Popularized by Hollywood types in the 1960s, the old silver-mining port of Puerto Vallarta is now a vibrant, bustling resort town with cobblestone streets, red-tiled roofs, and a long art-lined seaside promenade. Cruise ships dock at the Puerto Vallarta Marina, from which you'll probably want a taxi to take you into the historic town, about 3 miles south. Three bridges cross the Rio Cuale river, Linking the two sections of downtown. North of the river is the main tourist zone, while south of the river you'll find sidewalk cafes and fine restaurants, plus the town's better beaches. Many shore excursions here will take you up into the nearby foothills of the Sierra Madre, for hiking or jungle adventures.
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Top beach About 6 miles south of town along Highway 200, the public beach Playa Mismaloya boasts clear waters and a Hollywood pedigree: This is where the steamy 1964 film Night of the Iguana, starring Richard Burton and Ava Gardner, was filmed.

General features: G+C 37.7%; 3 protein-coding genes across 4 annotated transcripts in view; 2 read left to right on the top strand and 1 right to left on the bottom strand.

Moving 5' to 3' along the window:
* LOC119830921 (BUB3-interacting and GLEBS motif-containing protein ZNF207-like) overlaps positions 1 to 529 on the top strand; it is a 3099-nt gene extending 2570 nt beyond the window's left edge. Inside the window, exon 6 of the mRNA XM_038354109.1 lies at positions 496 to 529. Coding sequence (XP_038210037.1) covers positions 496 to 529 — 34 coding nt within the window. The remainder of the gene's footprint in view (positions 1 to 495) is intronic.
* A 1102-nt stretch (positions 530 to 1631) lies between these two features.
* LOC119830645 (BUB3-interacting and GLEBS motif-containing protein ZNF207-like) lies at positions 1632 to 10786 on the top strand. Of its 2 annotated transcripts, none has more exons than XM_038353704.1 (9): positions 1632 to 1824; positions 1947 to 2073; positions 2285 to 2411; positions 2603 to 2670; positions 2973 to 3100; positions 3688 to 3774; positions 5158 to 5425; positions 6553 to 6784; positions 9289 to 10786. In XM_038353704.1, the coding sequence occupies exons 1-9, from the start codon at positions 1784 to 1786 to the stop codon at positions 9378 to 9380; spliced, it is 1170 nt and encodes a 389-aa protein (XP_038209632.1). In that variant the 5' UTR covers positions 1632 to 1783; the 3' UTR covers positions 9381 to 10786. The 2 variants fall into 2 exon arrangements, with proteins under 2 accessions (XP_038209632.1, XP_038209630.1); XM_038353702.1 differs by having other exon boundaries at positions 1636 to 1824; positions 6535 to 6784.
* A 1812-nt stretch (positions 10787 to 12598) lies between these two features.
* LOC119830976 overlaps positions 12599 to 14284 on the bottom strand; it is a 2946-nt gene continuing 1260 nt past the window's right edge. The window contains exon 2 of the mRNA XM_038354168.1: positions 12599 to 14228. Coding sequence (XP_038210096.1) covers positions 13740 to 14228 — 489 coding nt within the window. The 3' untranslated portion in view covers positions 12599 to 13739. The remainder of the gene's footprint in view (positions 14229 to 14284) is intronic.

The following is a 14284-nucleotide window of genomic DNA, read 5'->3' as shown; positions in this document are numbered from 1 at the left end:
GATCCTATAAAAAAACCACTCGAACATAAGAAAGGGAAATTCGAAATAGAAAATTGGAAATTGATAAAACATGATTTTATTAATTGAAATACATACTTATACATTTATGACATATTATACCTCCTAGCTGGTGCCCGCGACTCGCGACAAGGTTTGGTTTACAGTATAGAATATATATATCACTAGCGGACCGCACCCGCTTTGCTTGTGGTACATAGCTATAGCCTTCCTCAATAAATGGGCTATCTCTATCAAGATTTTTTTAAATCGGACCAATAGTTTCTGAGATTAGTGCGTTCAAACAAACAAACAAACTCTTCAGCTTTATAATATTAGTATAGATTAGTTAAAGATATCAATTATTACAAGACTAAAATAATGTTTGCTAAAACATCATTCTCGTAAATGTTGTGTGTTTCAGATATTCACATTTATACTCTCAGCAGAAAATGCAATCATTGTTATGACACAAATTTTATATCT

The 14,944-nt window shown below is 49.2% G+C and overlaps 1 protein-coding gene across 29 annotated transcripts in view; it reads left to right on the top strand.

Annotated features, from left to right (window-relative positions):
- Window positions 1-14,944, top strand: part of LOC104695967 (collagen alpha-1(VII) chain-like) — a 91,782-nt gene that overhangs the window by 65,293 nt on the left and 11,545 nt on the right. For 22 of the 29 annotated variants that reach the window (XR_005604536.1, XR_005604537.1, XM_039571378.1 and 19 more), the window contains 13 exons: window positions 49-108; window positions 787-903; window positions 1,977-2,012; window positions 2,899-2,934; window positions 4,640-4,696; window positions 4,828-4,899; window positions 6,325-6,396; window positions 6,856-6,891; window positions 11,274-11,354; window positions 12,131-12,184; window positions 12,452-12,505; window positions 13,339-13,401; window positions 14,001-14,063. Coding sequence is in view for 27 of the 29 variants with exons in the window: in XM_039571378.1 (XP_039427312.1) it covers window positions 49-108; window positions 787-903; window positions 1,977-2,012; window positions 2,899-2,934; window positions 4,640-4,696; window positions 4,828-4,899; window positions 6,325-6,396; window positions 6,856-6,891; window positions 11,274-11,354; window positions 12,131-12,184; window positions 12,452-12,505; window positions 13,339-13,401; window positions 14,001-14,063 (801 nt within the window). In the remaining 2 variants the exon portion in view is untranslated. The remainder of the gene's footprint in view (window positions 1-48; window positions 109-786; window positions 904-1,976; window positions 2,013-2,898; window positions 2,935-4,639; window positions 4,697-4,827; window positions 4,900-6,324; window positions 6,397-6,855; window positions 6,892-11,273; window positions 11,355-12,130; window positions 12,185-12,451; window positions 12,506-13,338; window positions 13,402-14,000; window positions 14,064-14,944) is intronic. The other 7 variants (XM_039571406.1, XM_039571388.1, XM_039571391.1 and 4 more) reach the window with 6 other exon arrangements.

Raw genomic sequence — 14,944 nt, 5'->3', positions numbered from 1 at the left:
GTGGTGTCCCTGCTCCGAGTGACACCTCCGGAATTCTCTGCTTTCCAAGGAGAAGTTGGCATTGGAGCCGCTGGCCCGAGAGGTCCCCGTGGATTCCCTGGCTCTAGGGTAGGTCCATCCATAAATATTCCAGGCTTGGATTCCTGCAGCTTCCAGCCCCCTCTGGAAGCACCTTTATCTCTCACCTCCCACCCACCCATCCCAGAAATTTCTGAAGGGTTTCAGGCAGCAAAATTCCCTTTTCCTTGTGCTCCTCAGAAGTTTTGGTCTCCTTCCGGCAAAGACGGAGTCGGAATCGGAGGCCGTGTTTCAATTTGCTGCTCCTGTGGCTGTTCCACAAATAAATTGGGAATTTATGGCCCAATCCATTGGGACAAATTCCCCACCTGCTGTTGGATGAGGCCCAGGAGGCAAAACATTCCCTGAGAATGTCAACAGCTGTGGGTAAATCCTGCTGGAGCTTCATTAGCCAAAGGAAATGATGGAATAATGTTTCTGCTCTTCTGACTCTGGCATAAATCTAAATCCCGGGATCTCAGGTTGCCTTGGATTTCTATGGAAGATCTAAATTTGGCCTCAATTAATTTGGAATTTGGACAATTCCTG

For nature lovers Dolphin Discover Vallarta (www.dolphindiscovery. Com ) offers swims with Pacific bottlenose dolphins or sea lion encounters in a saltwater pool at the Aquaventuras water park in Nueva Vallarta.
Local color At the corner of Calle Galeana and Calle Morelos, Huichol Collection is the best shop in town for remarkable art by Huichol Indians, descendants of the Aztec who live in the high sierra north and east of Vallarta.
Off the beaten track Motor launch tours take visitors out to Las Caletas, the palm-lined hideaway cove where director John Huston stayed when he came here in 1964 to film Night of the Iguana.
Shopaholics alert Puerto Vallarta has hundreds of small stores selling everything from fine folk art and modern art to tacky T-shirts, plus tremendous amounts of silver jewelry and sculpture. The municipal market is just north of the Rio Cuale; across a plank-and-rope bridge on Rio Cuale Island, outdoor stalls sell crafts, gifts, folk art, and clothing. Another popular shopping area is just inland from the malecon, around Calle Corona and Calle Morelos.